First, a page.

Heinrich Fehlis (1 November 1906 – 11 May 1945) was a Schutzstaffel (SS) officer during World War II, most noted for his command of the Sicherheitspolizei (SiPo) and Sicherheitsdienst (SD) in Norway and Oslo during the occupation by Nazi Germany.
Heinrich Fehlis was born on 1 November 1906 in the village of Wulften am Harz, northeast of Göttingen, Germany. He was a newly educated attorney when Hitler rose to power in 1933, joining the SA that year on 1 April and the Nazi Party on 1 May. On 10 September 1935, Fehlis joined the SS, where he successfully applied to work for the Gestapo in Berlin. Rising through the ranks in Stuttgart and Frankfurt, he gained a reputation for skill and was promoted to SS-Sturmbannführer in April 1940. He then taught a course for police officers until he was ordered to Norway as part of Operation Weserübung.
German occupation of Norway
Georg Wilhelm Müller (front row, to the left) Reinhard Heydrich
(centre), and Heinrich Fehlis (to the right) visiting a war cemetery in Oslo, Norway, in 1941.
On 21 April 1940, Fehlis became leader of the Einsatzkommando in Oslo and in November he succeeded Walter Stahlecker in the dual command of the SD and SiPo in Norway and Oslo. He rose to the rank of SS-Standartenführer, reporting to Reinhard Heydrich and Ernst Kaltenbrunner in Berlin and Wilhelm Rediess and Josef Terboven in Norway. In June 1944 he was promoted to SS-Oberführer.
Together with his subordinate, Hellmuth Reinhard, Fehlis regulated the use of torture and sentenced prisoners to death in so-called "office judgements". 151 Norwegians were executed without trial, the majority on direct orders from Fehlis.
General Nikolaus von Falkenhorst (Commander of the Wehrmacht in Norway) gave the following description of Fehlis: "[he] was really a quiet, modest man and always very polite to me. By the way, I am fully aware that he has had me and my staff under close supervision for all these years".
It has been suggested that Fehlis took a milder approach towards the end of the war, possibly fearing reprisals in the case of a German defeat. Despite already having a family in Germany, he entered a relationship with a Norwegian woman named Else Johanne Schaug, who gave birth to his daughter Venke Fehlis in January 1945.
German capitulation and suicide
Following the German surrender on 8 May 1945 and the end of World War II in Europe, Fehlis and other SS officials attempted to escape capture by Milorg. He arranged for Gestapo members to be hidden among ordinary soldiers in the Wehrmacht, personally leading a force of around 75 men disguised in Gebirgskorps Norwegen uniforms to a military camp near Porsgrunn. Following a tip-off, the camp fell under suspicion and was surrounded. During negotiations, Fehlis (who impersonated a lieutenant named "Gerstheuer") requested an hour to prepare for surrender. Milorg agreed, but when they finally entered the camp it was in a disorderly condition with many of the Germans in a state of intoxication. Fehlis' body was discovered in one of the camp rooms; he had found the means to first poison, then shoot himself. He was buried in Eidanger.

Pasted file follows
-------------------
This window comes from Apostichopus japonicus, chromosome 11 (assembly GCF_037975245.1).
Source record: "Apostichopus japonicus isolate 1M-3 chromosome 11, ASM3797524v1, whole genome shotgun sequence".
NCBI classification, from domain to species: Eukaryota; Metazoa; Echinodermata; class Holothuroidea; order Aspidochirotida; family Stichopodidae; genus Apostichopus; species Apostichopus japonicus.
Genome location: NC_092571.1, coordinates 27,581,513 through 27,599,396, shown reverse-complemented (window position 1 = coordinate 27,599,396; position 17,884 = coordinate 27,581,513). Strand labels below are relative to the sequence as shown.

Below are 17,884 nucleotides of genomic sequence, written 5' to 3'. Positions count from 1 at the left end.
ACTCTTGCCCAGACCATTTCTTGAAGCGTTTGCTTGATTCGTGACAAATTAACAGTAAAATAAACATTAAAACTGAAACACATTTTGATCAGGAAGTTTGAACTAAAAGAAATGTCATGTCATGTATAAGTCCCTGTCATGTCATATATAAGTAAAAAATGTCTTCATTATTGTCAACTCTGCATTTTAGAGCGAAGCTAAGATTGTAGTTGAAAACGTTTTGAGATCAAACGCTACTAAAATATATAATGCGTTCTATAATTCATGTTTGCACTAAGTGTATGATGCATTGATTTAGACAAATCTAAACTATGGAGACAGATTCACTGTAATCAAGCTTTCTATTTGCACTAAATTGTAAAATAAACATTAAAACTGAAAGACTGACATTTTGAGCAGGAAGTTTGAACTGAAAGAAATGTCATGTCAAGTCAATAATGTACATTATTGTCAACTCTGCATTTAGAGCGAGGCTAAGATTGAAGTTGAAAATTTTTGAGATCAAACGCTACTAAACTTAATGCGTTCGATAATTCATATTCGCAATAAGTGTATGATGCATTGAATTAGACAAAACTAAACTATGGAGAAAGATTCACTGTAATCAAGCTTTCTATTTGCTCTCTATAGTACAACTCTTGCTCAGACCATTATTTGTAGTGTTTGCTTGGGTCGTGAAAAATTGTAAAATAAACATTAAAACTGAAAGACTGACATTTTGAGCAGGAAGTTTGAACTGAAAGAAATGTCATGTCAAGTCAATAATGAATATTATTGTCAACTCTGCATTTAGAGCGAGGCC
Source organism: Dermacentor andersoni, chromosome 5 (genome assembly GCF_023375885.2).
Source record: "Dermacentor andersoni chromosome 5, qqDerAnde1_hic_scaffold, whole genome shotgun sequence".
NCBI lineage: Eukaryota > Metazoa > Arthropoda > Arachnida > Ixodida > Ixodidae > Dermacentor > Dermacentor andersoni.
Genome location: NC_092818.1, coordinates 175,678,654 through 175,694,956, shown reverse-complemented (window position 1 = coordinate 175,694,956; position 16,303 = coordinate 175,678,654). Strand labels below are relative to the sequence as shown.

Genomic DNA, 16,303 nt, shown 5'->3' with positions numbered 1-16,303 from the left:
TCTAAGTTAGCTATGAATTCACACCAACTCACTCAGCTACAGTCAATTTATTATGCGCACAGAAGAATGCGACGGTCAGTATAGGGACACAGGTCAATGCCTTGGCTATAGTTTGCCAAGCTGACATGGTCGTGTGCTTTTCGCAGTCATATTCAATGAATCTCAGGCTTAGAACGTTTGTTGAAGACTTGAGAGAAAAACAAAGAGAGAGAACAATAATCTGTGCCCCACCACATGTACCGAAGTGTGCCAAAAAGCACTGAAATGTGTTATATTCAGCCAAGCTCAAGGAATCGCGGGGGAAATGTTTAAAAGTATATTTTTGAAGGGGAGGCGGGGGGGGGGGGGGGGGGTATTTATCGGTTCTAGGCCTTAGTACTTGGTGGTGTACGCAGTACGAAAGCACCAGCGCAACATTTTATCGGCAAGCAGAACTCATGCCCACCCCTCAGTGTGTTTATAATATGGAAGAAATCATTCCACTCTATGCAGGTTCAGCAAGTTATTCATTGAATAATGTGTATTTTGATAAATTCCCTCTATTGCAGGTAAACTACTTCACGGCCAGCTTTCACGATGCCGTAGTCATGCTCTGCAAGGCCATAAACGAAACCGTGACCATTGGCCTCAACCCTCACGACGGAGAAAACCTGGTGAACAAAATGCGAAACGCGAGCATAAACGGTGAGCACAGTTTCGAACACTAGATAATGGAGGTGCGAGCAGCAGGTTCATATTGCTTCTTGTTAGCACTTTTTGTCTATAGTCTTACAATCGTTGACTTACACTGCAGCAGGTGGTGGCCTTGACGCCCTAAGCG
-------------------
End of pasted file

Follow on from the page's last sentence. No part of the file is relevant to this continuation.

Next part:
Else Schaug escaped to Sweden with her and Fehlis' daughter Venke. In 2012, Venke released a book about her experience growing up as the child of a war criminal.
- ^ a b c d e f g Nøkleby, Berit (2020-02-25), "Heinrich Fehlis", Norsk biografisk leksikon (in Norwegian Bokmål), retrieved 2021-04-15
- ^ a b Fehlis's biographical information is described as a footnote, citing information from the SS Personalhauptamt in: Bohn, Robert (2000). Reichskommissariat Norwegen (in German). Oldenbourg. p. 74. ISBN 3-486-56488-9.
- ^ Baden-Württemberg, Haus der Geschichte. "Virtueller Ort - 1928-1945 – Vom Polizeipräsidium zur Gestapo - Die Stellvertreter". Geschichtsort Hotel Silber (in German). Retrieved 2021-04-15.
- ^ Nøkleby, Berit (2020-02-25), "Hellmuth Reinhard", Norsk biografisk leksikon (in Norwegian Bokmål), retrieved 2021-04-15
- ^ a b "Faren beordret 151 nordmenn henrettet". www.vg.no (in Norwegian Bokmål). Retrieved 2021-04-16.
- ^ Cohen, Maynar (2000). A Stand Against Tyranny: Norway's Physicians and the Nazis. Wayne State University Press. p. 273. ISBN 0-8143-2934-9.
Heinrich Fehlis, head of the Gestapo in Norway, took refuge with seventy of his men in a German military base near Porsgrunn. When Milorg units demanded he be turned over, Fehlis first swallowed poison, then shot himself.
- ^ August Schrumpf (district physician) (1970-02-10). "Fehlis affæren i Porsgrunn" (in Norwegian). Porsgrunn folkebibliotek. Retrieved 2008-02-19.
- ^ Frits Klykken (regional commander of Milorg) (1970-02-10). "Saken Fehlis" (in Norwegian). Porsgrunn folkebibliotek. Retrieved 2008-02-19.